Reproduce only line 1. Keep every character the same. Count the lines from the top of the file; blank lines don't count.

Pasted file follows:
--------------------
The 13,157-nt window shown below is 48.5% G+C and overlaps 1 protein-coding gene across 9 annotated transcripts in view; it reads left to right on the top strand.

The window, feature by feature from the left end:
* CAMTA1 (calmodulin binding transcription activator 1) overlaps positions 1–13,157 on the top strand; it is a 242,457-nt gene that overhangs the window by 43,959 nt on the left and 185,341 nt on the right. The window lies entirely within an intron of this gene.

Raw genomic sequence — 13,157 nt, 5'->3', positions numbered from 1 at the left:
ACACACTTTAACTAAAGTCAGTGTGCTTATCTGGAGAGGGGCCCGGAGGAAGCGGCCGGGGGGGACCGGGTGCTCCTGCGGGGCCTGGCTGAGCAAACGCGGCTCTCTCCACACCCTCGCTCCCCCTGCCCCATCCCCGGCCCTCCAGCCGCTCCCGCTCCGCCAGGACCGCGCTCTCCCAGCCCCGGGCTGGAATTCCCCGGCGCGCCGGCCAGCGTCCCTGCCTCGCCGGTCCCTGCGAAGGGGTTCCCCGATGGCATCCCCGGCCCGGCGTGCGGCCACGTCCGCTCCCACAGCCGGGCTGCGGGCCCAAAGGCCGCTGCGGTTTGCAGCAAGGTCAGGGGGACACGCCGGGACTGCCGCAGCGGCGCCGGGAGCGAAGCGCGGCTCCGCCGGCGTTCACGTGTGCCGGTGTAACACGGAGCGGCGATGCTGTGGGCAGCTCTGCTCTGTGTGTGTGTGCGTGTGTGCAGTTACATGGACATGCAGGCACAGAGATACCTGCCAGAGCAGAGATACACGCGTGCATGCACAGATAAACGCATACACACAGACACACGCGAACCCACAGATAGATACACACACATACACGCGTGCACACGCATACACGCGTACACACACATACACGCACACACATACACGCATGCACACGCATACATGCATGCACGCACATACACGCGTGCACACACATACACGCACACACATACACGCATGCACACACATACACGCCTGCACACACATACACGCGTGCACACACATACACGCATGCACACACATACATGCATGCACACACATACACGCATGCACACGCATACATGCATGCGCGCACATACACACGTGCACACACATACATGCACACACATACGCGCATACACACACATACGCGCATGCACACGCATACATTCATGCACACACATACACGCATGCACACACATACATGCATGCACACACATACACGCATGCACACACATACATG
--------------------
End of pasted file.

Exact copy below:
The 13,157-nt window shown below is 48.5% G+C and overlaps 1 protein-coding gene across 9 annotated transcripts in view; it reads left to right on the top strand.